New York Times' reporter Jonathan Weisman mocked the House Republican vote to pay down debt before financing the rest of the government in "House Vote on Debt Ceiling Gives Priority to Creditors."
Weisman prominently quoted Democratic leader Harry Reid as calling the measure "'so shallow' that it would fail an eighth-grade model government class." The copy editor liked Reid's quote so much it was made the story's text box: "Reid calls a bill 'so shallow' it would fail an eighth-grade class." Of course, Democratic leader Harry "He's Hiding Something" Reid has never said anything ridiculous before, so his opinions always garner respect.
The House voted Thursday to allow the Treasury to continue to make payments to foreign and domestic federal creditors and Social Security recipients in the event of a stalemate over the government’s statutory borrowing limit, digging in for another debt ceiling standoff, which is looming in the fall.
The legislation, which passed 221 to 207, would allow limited borrowing to make payments to federal bondholders, then Social Security recipients, even if the Treasury is prohibited from borrowing to finance the rest of the government. No Democrats voted for it, and eight Republicans were opposed.
Republicans said the measure effectively took the threat of a government default off the table if the debt ceiling was breached. But opponents said the bill was unworkable and would do nothing to stave off a messy default and economic chaos once the Treasury exhausted its payment options early this fall. The bill is unlikely to get a hearing in the Senate, and President Obama has promised a veto.
Senator Harry Reid of Nevada, the majority leader, called it “so shallow” that it would fail an eighth-grade model government class.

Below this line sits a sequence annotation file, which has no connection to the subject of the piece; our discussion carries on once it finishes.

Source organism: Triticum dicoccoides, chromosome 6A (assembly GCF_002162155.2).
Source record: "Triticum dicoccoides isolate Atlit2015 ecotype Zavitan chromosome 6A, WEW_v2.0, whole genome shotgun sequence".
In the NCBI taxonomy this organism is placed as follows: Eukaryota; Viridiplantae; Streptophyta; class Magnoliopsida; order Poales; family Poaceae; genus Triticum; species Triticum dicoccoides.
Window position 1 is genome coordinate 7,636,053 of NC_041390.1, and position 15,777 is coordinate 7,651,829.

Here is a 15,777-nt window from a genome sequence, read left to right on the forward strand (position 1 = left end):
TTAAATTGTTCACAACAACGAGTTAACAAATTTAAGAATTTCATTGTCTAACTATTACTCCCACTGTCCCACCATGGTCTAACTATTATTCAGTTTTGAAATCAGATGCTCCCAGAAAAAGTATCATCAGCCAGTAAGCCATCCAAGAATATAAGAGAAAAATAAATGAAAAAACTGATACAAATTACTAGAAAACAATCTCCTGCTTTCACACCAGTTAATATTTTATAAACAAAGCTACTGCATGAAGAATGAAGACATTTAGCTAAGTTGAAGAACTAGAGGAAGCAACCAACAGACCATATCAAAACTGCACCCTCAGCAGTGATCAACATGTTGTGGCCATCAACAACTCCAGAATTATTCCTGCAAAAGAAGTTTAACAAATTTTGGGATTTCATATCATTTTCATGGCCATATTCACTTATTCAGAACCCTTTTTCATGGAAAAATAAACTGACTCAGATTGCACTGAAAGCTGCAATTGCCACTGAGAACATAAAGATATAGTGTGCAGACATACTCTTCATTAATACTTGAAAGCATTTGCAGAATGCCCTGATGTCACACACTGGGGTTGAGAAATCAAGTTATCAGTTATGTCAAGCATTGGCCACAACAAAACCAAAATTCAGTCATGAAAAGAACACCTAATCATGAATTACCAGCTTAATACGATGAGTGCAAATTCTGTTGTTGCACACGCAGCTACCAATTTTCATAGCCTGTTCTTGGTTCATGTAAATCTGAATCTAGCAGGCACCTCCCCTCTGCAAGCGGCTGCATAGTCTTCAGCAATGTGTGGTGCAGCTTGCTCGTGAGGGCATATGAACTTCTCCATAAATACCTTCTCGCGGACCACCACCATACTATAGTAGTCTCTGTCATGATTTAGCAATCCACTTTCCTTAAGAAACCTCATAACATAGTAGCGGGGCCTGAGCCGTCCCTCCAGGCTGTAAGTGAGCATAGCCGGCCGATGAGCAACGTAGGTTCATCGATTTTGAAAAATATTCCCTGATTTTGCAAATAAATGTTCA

Weisman, who has previously snottily attacked "far right" House Republicans for "speaking out of turn," adapted Democratic lingo to mock the Republican legislation.
The bill, called the “Pay China First Act” by Democratic opponents, signaled an end to a truce in Washington’s budget wars that ensued after Republicans and Democrats agreed in January to allow taxes to rise mainly on affluent households, then let $85 billion in across-the-board spending cuts take effect in March. Amid those steps, Congress temporarily set aside the government’s borrowing limit, but the statutory $16.4 trillion debt ceiling comes back into force May 19, at which time the government’s debt will actually already exceed that number.
With little real negotiations going on, Democrats accused House Republicans of preparing for disaster. Representative Dan Maffei, Democrat of New York, said the House “prioritization” bill “maps out not if but when the United States defaults for the first time in the nation’s history.”
Some Republicans were no more charitable.
Even if the Treasury could pull off the difficult task of managing incoming taxes and outgoing payments on a daily basis, about 25 percent of the government would have to shut down for lack of money. And Tony Fratto, a Treasury and White House spokesman in the Bush administration, said the task could not be done.